Adam Marcus may count robots, 3-D printers, CNC routers, and enormous data sets as part of his typical design arsenal, but for his built work, he often returns to something as rudimentary as a pencil. In fact, one of the architect’s projects involved 8,080 of them: for an installation at the University of Minnesota’s School of Architecture called Centennial Chromograph, Marcus used polychromatic No. 2’s to fasten together a series of robotically routed wood ribs, each of which signified a year in the school’s history.
This interplay between the digital and the handmade has come to define Marcus’s sensibility since he opened his Oakland office, Variable Projects, in 2011. His creations—which he often describes as “data spatialization”—investigate how new technologies can physically (and practically) be applied to traditional architecture processes.
The architect labels Variable Projects as “post-digital,” which may sound arty and esoteric, but to Marcus signifies the contrary: making digitally designed work accessible using a human touch and simple materials. With Centennial Chromograph, for instance, viewers were invited to take pencils as souvenirs.
“I am part of a generation of architects who were educated at the height of the digital computational turn in architecture,” explains Marcus, who received his M.Arch. from Columbia in 2005. “Now we can question the naiveté of that time.”
After graduating, he spent two years in Bernard Tschumi’s office and six years at Brooklyn firm Marble Fairbanks. Then he won a two-year teaching fellowship at the University of Minnesota’s architecture school. His time in Minneapolis was productive—he began to develop Variable Projects and also formed Futures North, an art collective exploring the aesthetic possibilities of big data. One sculptural installation illustrated shifts in the contours of the Mississippi River, created by fusing data from early 19th-century maps and Google satellite images to determine the form of 15 columns. The pillars light up as information from the river is transmitted to crystalline LED lanterns on top.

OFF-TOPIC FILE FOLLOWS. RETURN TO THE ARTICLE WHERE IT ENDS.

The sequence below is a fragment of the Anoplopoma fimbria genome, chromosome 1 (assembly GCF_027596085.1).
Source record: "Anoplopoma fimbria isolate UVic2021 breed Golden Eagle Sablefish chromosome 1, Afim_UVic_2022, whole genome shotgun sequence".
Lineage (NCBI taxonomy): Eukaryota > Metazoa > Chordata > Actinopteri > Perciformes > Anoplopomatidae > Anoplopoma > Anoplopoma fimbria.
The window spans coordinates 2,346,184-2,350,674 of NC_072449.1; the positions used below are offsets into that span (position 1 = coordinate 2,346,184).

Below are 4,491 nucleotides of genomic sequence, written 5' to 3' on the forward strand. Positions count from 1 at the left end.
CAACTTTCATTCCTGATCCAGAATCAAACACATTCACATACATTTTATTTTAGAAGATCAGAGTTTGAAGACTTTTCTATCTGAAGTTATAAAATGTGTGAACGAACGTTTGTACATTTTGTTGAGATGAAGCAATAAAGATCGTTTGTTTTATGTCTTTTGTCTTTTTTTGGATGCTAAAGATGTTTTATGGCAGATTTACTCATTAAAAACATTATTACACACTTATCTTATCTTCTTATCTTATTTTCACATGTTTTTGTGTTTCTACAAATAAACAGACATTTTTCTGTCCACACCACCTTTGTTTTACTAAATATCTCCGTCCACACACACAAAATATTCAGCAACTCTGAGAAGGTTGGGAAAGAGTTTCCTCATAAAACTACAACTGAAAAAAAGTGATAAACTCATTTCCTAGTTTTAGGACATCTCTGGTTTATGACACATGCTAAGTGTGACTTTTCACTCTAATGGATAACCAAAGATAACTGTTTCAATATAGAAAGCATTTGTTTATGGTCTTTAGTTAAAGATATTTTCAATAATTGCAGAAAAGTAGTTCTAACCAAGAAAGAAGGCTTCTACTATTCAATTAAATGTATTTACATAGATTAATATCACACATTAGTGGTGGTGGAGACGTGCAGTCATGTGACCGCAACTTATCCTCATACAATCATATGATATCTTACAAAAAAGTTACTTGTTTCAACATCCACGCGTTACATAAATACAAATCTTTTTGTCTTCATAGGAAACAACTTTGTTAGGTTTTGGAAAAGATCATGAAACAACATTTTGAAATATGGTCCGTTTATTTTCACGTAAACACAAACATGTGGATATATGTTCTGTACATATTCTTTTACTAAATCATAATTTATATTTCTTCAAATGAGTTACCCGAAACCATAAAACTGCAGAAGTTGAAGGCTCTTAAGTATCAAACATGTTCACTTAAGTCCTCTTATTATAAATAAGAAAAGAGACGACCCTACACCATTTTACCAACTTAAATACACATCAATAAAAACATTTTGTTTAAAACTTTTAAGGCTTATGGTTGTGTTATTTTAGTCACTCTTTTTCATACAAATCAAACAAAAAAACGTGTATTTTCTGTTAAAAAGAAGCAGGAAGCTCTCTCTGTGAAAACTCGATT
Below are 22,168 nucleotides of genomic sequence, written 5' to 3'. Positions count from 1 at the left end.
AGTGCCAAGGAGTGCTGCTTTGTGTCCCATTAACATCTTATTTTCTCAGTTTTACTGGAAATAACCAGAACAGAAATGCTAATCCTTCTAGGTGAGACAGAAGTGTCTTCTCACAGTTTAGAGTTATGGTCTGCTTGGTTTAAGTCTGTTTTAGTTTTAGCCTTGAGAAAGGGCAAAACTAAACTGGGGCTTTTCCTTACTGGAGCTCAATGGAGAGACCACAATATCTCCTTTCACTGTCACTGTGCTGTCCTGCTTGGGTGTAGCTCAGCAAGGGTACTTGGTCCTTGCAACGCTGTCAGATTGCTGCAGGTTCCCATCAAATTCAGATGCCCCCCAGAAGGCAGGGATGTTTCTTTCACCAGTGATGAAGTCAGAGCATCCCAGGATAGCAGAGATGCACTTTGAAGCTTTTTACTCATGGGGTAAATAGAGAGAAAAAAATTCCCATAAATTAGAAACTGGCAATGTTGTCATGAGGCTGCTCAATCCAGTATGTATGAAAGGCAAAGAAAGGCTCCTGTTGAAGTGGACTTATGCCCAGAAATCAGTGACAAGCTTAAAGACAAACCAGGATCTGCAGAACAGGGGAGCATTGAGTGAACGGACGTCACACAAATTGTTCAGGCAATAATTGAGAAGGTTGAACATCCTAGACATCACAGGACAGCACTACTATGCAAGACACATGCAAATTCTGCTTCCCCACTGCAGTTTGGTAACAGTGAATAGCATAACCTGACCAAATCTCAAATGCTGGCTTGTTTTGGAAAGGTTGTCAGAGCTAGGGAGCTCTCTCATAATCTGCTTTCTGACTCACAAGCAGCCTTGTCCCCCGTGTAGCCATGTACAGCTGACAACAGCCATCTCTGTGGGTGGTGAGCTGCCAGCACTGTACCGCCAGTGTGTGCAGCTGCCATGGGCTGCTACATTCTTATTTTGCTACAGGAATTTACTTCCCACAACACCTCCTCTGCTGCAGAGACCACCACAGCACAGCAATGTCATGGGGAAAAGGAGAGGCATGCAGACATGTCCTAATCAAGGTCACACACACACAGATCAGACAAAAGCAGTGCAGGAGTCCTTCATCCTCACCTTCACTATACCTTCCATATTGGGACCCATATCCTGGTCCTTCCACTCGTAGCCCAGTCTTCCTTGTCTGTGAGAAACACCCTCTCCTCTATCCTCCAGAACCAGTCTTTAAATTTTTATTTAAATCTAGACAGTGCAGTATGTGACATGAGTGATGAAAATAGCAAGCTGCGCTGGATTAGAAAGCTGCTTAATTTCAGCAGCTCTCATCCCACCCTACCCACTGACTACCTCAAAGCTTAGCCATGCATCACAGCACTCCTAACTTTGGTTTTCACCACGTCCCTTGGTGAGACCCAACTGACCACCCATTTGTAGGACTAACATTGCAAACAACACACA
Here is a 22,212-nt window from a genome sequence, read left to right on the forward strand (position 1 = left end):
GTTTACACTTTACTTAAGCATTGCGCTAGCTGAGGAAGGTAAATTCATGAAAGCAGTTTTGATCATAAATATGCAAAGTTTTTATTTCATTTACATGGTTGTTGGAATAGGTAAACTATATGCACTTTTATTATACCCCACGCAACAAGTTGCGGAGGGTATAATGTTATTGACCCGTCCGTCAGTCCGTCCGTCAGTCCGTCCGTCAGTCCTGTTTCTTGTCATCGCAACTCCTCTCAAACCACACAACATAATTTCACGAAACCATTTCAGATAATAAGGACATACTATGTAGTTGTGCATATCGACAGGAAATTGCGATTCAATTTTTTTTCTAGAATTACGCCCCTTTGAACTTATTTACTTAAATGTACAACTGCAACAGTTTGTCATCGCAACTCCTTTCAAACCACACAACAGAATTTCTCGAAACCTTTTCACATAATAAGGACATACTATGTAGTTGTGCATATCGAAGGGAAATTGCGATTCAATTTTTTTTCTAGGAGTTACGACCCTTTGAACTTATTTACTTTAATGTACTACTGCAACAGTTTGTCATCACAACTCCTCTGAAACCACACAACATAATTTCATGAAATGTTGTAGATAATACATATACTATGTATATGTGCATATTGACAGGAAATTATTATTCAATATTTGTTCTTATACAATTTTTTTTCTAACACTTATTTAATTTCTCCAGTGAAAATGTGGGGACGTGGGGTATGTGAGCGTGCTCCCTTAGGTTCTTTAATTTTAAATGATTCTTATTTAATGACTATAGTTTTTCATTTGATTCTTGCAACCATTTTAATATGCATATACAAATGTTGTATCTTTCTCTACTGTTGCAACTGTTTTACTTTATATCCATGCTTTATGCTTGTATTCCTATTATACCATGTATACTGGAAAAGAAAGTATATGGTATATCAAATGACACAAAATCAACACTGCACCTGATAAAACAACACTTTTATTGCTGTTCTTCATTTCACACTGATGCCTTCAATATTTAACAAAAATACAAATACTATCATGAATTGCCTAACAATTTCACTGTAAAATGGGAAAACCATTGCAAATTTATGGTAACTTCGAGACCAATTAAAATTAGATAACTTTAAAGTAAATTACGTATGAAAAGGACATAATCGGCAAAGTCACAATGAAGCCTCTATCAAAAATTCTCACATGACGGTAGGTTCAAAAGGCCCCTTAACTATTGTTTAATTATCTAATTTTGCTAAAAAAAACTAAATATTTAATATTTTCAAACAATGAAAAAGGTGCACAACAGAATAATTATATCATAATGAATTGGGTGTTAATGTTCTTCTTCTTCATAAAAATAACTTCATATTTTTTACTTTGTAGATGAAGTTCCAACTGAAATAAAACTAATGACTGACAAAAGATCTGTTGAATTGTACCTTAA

Intrigued by the intersection of tech and maker culture in the Bay Area, Marcus moved in 2013 to become an assistant professor at California College of the Arts (CCA) in San Francisco. He encourages his students to have a pragmatic approach to design. “I often say to students, ‘OK, you can model it, but how do you make it?’ ” he explains. “For me, it’s about how computation can be leveraged to further architectural, social, or programmatic goals.”
A current undertaking combines digital design with ecological goals. Marcus and his studio are collaborating with biologists, Autodesk’s Pier 9 Workshop, and Kreysler & Associates (the fabricator responsible for SFMOMA’s fiber reinforced plastic [FRP] facade) on a project called Buoyant Ecologies to design synthetic habitats for marine invertebrates. Otters devoured the first critters that took to the initial FRP substrate, so the studio adjusted the geometry to protect the fledgling community. “Prototyping is important. Experiments are usually failures, but you have to get that out of the way,” he says.
The profession seems to regard him as anything but a failure. In 2013, DesignIntelligence named him one of America’s 30 Most Admired Educators. Last year, Centennial Chromograph received an AIA Small Project award. Marcus keeps his practice lean—just a few student interns—but he has a lot on his plate: he is converting a 20,000-square-foot warehouse into artists studios, further refining Buoyant Ecologies, and experimenting with algorithmically generated and parametric drawing techniques.
“I try to use the word fabrication instead of digital fabrication to bring a sense of craft into this work,” he says— “that it didn’t just come out of a 3-D printer but has the sense that a human made it.”